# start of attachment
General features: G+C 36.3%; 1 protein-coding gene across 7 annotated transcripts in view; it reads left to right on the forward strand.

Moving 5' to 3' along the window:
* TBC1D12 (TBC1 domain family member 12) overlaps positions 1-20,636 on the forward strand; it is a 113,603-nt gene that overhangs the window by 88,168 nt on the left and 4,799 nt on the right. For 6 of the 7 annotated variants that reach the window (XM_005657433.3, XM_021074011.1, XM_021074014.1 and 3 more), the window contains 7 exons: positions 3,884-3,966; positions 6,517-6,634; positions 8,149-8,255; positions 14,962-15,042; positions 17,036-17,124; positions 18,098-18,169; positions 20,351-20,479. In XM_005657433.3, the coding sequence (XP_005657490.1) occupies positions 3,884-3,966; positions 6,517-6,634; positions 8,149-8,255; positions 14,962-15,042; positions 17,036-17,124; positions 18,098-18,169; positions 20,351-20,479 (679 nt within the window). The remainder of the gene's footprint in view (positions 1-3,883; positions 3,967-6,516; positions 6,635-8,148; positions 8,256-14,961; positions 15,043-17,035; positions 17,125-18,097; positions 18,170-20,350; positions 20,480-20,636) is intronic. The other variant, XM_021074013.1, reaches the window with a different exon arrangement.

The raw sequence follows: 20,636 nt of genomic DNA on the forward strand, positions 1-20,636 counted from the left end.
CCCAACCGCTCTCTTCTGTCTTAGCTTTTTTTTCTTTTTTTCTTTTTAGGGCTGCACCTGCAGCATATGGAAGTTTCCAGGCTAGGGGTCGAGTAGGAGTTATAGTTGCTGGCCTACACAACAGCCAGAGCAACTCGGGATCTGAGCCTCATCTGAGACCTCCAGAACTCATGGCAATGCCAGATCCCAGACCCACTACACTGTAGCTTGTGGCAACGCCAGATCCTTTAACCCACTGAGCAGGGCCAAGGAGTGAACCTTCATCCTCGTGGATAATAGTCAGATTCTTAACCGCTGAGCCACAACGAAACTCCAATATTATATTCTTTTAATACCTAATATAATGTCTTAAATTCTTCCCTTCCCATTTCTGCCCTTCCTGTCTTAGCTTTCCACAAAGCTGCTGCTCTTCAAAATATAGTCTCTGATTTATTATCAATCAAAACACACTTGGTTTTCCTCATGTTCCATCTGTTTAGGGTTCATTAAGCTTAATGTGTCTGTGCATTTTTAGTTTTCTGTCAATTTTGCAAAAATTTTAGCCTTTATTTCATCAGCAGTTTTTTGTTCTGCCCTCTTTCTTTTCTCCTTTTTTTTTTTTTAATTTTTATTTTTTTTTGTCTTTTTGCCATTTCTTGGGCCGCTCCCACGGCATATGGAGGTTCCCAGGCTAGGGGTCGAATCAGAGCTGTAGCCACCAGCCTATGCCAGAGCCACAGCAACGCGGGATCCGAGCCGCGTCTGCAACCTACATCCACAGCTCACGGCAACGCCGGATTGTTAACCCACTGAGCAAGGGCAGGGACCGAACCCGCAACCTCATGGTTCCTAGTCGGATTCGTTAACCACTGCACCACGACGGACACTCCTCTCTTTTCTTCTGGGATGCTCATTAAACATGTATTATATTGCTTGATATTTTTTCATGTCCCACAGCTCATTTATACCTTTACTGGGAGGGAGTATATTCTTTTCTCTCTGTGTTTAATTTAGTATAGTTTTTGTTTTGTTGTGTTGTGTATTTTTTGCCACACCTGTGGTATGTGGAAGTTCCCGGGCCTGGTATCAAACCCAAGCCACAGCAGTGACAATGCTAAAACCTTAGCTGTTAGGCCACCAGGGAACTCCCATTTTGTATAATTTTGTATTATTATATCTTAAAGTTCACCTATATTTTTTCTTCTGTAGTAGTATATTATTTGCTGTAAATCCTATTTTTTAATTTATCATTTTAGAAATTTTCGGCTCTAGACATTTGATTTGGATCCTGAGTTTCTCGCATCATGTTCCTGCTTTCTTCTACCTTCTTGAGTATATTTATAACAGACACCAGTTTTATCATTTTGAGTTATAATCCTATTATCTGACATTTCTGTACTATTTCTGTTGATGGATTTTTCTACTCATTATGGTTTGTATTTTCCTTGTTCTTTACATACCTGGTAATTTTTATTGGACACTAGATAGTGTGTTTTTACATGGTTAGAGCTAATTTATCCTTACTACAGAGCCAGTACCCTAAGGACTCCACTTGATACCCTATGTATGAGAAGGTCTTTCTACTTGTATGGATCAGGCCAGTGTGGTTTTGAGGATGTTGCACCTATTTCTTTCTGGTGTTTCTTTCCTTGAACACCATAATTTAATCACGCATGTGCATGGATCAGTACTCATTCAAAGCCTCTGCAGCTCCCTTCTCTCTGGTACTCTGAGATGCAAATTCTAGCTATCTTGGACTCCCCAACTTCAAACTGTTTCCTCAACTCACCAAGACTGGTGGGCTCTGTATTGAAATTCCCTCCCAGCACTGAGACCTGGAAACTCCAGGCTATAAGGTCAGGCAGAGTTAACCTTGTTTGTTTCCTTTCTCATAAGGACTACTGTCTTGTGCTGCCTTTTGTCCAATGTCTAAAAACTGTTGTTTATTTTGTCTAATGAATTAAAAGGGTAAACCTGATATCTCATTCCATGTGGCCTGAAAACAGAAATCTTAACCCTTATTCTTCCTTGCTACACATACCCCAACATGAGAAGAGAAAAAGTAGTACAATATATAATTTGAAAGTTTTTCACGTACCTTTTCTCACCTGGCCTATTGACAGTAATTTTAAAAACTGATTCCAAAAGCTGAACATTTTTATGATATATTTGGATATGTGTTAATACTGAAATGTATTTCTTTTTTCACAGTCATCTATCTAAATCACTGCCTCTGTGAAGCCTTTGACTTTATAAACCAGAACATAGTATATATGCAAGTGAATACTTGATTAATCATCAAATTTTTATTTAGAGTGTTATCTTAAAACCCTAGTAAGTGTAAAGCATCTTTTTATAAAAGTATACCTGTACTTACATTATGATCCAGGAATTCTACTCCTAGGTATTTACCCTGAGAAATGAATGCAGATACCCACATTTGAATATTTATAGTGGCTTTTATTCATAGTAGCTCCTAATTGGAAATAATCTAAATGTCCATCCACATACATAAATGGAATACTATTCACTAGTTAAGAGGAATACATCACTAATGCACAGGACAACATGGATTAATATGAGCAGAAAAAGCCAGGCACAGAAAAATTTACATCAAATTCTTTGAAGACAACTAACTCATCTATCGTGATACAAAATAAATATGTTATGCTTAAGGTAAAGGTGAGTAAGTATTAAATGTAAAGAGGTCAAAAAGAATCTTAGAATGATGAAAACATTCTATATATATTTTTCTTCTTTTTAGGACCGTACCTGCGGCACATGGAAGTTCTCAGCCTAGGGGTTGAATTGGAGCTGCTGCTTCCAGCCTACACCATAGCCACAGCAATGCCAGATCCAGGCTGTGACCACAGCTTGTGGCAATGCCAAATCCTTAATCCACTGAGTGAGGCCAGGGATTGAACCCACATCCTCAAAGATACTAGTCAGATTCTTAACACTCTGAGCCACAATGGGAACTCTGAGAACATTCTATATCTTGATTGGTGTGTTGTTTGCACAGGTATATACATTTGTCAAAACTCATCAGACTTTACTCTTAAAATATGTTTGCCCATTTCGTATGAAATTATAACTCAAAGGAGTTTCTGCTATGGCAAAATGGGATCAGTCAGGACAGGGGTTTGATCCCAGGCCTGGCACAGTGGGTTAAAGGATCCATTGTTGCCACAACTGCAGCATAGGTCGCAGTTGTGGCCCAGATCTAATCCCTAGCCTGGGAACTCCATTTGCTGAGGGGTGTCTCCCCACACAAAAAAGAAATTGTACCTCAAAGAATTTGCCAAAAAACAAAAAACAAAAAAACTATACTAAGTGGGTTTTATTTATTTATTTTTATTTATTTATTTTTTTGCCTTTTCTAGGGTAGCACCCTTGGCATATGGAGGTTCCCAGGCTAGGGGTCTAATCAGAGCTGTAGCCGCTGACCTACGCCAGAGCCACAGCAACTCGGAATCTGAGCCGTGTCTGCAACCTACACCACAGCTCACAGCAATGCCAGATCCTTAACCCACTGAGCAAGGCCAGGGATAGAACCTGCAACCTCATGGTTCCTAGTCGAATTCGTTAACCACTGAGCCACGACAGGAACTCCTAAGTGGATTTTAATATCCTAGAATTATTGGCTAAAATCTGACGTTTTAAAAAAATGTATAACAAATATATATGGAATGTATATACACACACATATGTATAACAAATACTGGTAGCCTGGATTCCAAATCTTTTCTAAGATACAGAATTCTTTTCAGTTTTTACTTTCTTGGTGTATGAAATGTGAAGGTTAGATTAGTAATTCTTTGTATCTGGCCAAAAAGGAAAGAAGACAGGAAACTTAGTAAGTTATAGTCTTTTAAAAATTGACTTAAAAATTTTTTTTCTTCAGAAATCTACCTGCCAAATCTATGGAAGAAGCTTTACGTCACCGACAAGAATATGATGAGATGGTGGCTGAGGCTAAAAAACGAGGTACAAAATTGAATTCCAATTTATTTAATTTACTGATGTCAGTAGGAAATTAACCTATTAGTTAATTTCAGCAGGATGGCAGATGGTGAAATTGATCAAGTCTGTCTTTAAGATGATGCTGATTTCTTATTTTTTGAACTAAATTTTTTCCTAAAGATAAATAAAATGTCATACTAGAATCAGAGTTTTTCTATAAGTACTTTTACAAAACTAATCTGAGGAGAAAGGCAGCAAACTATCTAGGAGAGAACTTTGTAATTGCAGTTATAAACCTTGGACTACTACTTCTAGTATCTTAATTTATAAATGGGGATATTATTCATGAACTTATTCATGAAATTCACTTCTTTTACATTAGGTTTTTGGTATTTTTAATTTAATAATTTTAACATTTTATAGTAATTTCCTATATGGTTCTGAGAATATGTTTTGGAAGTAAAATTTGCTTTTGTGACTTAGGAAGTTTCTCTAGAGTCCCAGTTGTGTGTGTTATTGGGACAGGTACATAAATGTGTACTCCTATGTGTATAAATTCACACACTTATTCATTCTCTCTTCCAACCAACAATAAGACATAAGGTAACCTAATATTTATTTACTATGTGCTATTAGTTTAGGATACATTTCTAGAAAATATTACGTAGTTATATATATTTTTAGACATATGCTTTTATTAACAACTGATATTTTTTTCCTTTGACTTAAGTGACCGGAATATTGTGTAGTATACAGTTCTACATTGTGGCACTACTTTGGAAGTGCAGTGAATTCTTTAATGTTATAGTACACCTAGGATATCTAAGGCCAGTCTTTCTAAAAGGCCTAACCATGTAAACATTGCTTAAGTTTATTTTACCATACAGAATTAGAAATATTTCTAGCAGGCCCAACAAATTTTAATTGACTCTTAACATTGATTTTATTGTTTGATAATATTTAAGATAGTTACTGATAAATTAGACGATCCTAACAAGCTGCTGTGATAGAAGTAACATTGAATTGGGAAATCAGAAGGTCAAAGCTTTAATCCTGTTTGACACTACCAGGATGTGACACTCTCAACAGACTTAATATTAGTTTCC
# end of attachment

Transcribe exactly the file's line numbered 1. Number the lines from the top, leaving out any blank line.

General features: G+C 36.3%; 1 protein-coding gene across 7 annotated transcripts in view; it reads left to right on the forward strand.